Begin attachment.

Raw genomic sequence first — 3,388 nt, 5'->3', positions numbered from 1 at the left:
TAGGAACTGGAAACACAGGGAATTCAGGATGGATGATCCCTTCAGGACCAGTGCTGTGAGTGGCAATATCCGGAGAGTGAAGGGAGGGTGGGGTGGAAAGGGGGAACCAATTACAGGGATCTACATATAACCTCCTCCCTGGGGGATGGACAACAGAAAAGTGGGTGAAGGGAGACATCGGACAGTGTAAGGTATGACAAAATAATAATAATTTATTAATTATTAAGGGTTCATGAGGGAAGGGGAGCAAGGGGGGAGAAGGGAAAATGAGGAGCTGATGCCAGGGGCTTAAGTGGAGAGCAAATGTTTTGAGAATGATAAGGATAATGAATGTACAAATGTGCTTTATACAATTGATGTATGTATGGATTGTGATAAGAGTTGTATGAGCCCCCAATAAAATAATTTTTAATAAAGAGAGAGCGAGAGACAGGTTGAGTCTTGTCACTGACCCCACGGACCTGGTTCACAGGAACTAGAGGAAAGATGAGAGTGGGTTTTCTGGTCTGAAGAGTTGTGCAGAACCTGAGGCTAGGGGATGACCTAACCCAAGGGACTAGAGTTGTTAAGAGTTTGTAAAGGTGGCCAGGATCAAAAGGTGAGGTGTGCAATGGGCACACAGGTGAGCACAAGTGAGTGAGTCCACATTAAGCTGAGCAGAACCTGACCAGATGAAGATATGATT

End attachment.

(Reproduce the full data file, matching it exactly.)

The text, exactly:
Raw genomic sequence first — 3,388 nt, 5'->3', positions numbered from 1 at the left:
TAGGAACTGGAAACACAGGGAATTCAGGATGGATGATCCCTTCAGGACCAGTGCTGTGAGTGGCAATATCCGGAGAGTGAAGGGAGGGTGGGGTGGAAAGGGGGAACCAATTACAGGGATCTACATATAACCTCCTCCCTGGGGGATGGACAACAGAAAAGTGGGTGAAGGGAGACATCGGACAGTGTAAGGTATGACAAAATAATAATAATTTATTAATTATTAAGGGTTCATGAGGGAAGGGGAGCAAGGGGGGAGAAGGGAAAATGAGGAGCTGATGCCAGGGGCTTAAGTGGAGAGCAAATGTTTTGAGAATGATAAGGATAATGAATGTACAAATGTGCTTTATACAATTGATGTATGTATGGATTGTGATAAGAGTTGTATGAGCCCCCAATAAAATAATTTTTAATAAAGAGAGAGCGAGAGACAGGTTGAGTCTTGTCACTGACCCCACGGACCTGGTTCACAGGAACTAGAGGAAAGATGAGAGTGGGTTTTCTGGTCTGAAGAGTTGTGCAGAACCTGAGGCTAGGGGATGACCTAACCCAAGGGACTAGAGTTGTTAAGAGTTTGTAAAGGTGGCCAGGATCAAAAGGTGAGGTGTGCAATGGGCACACAGGTGAGCACAAGTGAGTGAGTCCACATTAAGCTGAGCAGAACCTGACCAGATGAAGATATGATT